In editing Boh’s Abdication, I’ve reached the point of needing to chart my story out to make sure that events are happening when they should. I once again have people traipsing back and forth across three countries, and I have to keep the travel times consistent with those in Alara’s Call, the first book in the series.
So of course this means I need a map and a calendar.
Oh, how I wish I could show you the map. Mary Elizabeth Hall did a fantastic job (squee) on the map that will appear in Alara’s Call. But I’ve been asked to keep it under wraps.
I will probably use the same map for book two as for book one, though I may have Mary add a few new points of interest. At any rate, the map is a great tool, and Mary’s is far better than the one I scribbled on a piece of spiral notebook paper.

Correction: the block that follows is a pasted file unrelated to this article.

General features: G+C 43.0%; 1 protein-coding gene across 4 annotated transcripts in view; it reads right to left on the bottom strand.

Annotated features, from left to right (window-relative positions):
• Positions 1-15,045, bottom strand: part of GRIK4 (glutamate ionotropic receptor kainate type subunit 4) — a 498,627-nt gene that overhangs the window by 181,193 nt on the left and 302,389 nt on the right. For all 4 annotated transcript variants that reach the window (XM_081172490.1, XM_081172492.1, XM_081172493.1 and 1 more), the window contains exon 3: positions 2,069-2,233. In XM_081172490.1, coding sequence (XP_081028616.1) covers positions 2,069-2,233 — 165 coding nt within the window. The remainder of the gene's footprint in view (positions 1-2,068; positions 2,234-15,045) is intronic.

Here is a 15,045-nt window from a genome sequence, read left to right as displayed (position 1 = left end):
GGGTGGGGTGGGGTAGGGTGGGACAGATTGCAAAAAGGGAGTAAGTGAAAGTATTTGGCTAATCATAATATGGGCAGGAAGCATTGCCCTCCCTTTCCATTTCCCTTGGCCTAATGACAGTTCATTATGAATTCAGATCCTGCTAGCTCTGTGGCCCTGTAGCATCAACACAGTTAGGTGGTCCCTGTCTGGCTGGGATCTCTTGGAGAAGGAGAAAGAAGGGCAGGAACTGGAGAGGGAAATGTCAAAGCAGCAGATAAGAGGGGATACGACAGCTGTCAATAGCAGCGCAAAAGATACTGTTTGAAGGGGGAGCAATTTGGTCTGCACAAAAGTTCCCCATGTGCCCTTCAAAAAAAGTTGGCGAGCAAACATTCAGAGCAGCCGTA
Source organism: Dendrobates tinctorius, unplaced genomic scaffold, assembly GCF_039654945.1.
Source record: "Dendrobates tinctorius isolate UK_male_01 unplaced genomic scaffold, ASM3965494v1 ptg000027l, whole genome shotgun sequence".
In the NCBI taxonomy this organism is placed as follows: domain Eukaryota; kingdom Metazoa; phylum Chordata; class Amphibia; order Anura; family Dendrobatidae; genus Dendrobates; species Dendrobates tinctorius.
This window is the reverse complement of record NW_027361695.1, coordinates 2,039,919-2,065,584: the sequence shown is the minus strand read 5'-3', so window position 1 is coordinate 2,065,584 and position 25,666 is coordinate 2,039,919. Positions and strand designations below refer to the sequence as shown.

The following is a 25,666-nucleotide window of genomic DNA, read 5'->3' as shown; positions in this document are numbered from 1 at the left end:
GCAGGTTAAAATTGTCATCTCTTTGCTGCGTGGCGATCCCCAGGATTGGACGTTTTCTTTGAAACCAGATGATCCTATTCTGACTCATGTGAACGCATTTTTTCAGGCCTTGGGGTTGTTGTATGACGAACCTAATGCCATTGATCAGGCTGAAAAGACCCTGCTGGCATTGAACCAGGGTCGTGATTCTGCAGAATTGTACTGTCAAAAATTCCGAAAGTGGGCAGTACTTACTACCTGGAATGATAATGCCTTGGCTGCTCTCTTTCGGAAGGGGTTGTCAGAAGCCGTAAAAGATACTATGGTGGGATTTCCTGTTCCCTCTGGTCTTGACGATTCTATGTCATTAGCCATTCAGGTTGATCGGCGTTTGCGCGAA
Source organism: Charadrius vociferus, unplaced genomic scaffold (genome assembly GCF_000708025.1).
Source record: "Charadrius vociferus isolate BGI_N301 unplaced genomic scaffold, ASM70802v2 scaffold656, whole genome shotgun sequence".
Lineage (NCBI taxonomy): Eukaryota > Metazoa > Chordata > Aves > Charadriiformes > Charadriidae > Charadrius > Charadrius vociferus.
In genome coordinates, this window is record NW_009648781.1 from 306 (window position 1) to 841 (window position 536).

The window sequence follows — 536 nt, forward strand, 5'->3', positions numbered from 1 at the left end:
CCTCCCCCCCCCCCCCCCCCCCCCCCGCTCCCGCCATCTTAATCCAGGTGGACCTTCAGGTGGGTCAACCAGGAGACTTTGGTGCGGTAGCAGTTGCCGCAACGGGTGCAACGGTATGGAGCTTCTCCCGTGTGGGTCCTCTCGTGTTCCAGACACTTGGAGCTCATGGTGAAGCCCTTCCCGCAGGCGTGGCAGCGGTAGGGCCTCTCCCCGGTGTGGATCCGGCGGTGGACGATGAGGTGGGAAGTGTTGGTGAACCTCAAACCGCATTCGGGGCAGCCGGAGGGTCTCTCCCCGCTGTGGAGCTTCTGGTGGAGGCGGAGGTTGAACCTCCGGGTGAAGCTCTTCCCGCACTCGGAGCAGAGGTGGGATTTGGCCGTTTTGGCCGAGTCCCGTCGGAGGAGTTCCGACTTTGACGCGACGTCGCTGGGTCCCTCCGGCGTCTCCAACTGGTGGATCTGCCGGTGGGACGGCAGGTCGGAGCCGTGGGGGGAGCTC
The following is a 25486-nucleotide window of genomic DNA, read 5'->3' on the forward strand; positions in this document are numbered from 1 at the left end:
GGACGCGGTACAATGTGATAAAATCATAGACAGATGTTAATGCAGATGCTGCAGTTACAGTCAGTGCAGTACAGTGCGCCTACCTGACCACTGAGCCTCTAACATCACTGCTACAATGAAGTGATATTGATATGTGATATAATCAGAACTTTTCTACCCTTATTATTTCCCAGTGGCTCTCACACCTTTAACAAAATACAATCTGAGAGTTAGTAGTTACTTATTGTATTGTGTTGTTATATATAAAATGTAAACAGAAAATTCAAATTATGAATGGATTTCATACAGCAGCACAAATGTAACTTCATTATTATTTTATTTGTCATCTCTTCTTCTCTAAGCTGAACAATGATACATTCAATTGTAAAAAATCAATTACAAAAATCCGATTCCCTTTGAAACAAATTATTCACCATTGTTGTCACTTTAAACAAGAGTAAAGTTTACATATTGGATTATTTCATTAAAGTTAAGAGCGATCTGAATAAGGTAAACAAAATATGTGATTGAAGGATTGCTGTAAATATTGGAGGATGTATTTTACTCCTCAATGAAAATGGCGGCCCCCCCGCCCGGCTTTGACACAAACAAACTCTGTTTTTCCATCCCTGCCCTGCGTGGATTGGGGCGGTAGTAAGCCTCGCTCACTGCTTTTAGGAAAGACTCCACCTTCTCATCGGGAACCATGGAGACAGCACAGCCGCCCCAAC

For the calendar, I use the Perpetual Calendar Template from Vertex42. This is an Excel spreadsheet set up to look like a calendar. I can type the events of the story into calendar blocks. The merge cells function can be used to show something that will take several days, like “journey from capitol to seaside.”
I use Time And Date’s Custom Calendar feature to help me get equinoxes and solstices on the right dates, as well as full and new moons. I picked an actual historical year for story-planning purposes, though I don’t mention that date in the book. 😉 Time and Date also came in handy recently when I was editing a piece of historical fiction, ensuring that the dates were on the right days of the week. Yeah, that’s the kind of thing copyeditors get picky about.
At one point, I had a character getting from one place to another far too quickly. So I used the corkboard view in Scrivener to shuffle a couple of scenes around. Problem solved.
What tools are helping you solve your story problems?